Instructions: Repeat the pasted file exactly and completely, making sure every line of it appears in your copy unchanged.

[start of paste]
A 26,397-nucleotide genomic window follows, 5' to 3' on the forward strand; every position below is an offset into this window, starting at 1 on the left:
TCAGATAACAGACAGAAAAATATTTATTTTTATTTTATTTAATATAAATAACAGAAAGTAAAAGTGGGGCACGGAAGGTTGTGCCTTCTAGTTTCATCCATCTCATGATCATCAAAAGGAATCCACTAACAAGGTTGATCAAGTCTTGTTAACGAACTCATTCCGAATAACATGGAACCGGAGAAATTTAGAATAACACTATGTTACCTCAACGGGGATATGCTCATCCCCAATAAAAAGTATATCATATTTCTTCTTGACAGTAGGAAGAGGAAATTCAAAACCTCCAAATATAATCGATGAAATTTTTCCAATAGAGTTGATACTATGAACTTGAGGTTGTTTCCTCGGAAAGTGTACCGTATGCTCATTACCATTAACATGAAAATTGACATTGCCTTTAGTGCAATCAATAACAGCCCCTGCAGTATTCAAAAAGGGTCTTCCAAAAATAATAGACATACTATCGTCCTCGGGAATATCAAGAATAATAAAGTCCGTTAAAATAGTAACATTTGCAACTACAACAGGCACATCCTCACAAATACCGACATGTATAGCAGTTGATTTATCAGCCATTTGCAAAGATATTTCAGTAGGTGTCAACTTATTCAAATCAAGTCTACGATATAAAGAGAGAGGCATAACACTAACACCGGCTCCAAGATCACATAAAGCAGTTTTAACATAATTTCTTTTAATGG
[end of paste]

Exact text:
A 26,397-nucleotide genomic window follows, 5' to 3' on the forward strand; every position below is an offset into this window, starting at 1 on the left:
TCAGATAACAGACAGAAAAATATTTATTTTTATTTTATTTAATATAAATAACAGAAAGTAAAAGTGGGGCACGGAAGGTTGTGCCTTCTAGTTTCATCCATCTCATGATCATCAAAAGGAATCCACTAACAAGGTTGATCAAGTCTTGTTAACGAACTCATTCCGAATAACATGGAACCGGAGAAATTTAGAATAACACTATGTTACCTCAACGGGGATATGCTCATCCCCAATAAAAAGTATATCATATTTCTTCTTGACAGTAGGAAGAGGAAATTCAAAACCTCCAAATATAATCGATGAAATTTTTCCAATAGAGTTGATACTATGAACTTGAGGTTGTTTCCTCGGAAAGTGTACCGTATGCTCATTACCATTAACATGAAAATTGACATTGCCTTTAGTGCAATCAATAACAGCCCCTGCAGTATTCAAAAAGGGTCTTCCAAAAATAATAGACATACTATCGTCCTCGGGAATATCAAGAATAATAAAGTCCGTTAAAATAGTAACATTTGCAACTACAACAGGCACATCCTCACAAATACCGACATGTATAGCAGTTGATTTATCAGCCATTTGCAAAGATATTTCAGTAGGTGTCAACTTATTCAAATCAAGTCTACGATATAAAGAGAGAGGCATAACACTAACACCGGCTCCAAGATCACATAAAGCAGTTTTAACATAATTTCTTTTAATGG